CloudWatch or CloudTrail?
There are a lot of AWS services that start with ‘Cloud’.
- CloudFormation lets you provision infrastructure from a template.
- CloudFront lets you spread out content so it’s close to where your users are.
- CloudSearch lets you create a search solution for your website or application.
Initially, CloudTrail and CloudWatch sound similar, but there are some key differences to what they do, how they monitor services, and when you might need them in isolation or in combination.
What does CloudWatch do?
CloudWatch is concerned with the ‘what?’
- Is CPU usage high?
- Is disk space low?
- Have billing limits been exceeded?
CloudWatch needs to be turned on and configured but can be used with not only AWS Services, but with custom logs as well.
When to use CloudWatch
CloudWatch allows us to see ‘what’ is happening in real time.
Some of the services you can watch are:
What does CloudTrail do?
CloudTrail is concerned with the ‘who?’
- Who made the API call?
- Which IP address has done something?
- How did a user access a bucket?
CloudTrail is turned on by default and sends logs to an S3 bucket for further analysis.
When to use CloudTrail
CloudTrail can help with auditing and allows us to start with the problem, and track back to where the problem began.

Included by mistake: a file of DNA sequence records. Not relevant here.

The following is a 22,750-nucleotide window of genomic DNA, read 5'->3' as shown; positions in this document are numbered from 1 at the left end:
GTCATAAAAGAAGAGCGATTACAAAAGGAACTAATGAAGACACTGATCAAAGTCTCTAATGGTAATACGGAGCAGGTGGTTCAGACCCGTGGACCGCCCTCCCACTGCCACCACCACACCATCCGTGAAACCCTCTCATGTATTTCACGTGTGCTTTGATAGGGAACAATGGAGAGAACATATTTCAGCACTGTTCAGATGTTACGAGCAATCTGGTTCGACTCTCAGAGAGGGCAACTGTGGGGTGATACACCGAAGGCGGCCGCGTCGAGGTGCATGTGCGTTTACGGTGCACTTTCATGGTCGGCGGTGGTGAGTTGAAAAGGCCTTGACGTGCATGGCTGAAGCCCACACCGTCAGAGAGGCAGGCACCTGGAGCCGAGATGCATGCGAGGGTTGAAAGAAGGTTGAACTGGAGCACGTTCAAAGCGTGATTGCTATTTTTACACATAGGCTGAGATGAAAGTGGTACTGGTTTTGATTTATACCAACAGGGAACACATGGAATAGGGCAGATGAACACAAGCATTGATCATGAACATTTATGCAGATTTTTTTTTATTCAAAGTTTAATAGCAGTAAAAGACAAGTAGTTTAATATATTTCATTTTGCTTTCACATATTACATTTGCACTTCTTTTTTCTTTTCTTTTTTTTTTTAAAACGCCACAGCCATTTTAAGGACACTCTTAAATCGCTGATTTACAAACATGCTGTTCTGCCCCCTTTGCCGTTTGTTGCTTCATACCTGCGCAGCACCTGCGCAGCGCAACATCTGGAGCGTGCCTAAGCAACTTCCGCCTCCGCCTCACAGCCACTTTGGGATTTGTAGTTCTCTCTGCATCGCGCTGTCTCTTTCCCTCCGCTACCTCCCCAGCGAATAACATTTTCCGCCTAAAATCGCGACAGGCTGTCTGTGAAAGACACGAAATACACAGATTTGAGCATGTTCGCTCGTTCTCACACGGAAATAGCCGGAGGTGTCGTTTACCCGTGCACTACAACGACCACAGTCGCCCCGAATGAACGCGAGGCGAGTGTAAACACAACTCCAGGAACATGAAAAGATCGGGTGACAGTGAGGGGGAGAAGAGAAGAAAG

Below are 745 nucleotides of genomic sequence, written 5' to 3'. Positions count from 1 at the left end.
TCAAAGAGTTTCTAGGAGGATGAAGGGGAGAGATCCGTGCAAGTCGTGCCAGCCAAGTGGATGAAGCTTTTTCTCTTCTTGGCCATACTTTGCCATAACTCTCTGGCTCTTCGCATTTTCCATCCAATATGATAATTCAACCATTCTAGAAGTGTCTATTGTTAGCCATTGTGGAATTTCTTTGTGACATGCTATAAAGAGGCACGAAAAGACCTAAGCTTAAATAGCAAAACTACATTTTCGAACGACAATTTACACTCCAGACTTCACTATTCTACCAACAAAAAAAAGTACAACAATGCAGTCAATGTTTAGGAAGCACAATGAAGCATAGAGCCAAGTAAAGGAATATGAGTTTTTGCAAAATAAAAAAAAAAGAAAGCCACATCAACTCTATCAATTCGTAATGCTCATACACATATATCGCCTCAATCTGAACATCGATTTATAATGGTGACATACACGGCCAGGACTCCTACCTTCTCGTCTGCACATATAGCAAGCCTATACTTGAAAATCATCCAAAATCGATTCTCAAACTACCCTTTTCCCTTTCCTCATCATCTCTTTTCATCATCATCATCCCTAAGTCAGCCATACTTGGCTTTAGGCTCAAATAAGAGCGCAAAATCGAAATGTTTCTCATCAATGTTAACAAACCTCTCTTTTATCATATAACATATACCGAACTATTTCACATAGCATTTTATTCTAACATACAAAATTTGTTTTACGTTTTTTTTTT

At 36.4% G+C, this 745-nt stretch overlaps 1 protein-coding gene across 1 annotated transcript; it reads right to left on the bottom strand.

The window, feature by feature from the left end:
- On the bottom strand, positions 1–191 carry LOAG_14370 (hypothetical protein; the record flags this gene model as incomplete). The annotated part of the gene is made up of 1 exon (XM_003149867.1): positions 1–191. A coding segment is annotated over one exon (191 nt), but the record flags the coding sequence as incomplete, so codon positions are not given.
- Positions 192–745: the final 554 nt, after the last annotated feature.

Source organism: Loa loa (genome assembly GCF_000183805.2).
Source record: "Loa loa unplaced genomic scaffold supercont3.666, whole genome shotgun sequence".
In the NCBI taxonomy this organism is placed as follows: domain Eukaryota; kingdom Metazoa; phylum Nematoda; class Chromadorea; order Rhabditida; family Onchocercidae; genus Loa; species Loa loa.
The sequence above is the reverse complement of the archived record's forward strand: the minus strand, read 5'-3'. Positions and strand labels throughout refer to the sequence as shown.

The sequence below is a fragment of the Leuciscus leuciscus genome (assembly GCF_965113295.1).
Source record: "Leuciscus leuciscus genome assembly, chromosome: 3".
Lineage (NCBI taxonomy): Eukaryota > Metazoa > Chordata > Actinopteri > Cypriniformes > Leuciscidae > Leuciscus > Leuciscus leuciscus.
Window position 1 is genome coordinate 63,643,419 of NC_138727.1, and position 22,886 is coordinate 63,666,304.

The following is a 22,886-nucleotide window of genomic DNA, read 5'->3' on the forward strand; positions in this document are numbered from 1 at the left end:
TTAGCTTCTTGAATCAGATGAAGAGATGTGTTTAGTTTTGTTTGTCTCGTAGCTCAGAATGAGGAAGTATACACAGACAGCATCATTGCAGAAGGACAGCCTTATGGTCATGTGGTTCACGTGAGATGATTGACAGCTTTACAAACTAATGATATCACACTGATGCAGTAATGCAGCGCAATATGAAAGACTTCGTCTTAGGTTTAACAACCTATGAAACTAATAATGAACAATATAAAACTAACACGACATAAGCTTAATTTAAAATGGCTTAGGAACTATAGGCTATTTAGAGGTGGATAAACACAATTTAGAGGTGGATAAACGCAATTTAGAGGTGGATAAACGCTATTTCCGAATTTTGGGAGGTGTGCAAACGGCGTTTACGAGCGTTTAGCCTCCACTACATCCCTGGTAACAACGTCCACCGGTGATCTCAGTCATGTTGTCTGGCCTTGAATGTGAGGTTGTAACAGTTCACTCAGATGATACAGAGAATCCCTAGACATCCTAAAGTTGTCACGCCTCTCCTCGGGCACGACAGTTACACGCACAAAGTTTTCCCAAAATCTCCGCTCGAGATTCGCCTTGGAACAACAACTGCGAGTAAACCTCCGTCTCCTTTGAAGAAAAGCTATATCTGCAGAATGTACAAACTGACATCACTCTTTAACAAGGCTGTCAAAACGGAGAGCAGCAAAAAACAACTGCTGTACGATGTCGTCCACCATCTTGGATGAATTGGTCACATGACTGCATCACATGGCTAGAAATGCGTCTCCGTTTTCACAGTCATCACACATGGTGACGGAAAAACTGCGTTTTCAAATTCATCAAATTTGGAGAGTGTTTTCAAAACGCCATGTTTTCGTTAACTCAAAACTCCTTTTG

It’s timestamps and record of ‘who’ lets us follow the trail to find the cause of any problems.
How to use them together?
Like so many other AWS Services, we can use CloudWatch and CloudTrail together.
In this example, CloudTrail logs an event and CloudWatch triggers an email notification.
1 – First set up CloudTrail to send the logs to CloudWatch.
2 – Set which metrics you would like to measure.
3 – Configure alarms so you know when limits have been reached.
Get started with CloudWatch using the free tier. To see if your use case will mean rolling into the paid tier check out the pricing tabs and examples of scenarios where custom metrics are more appropriate.
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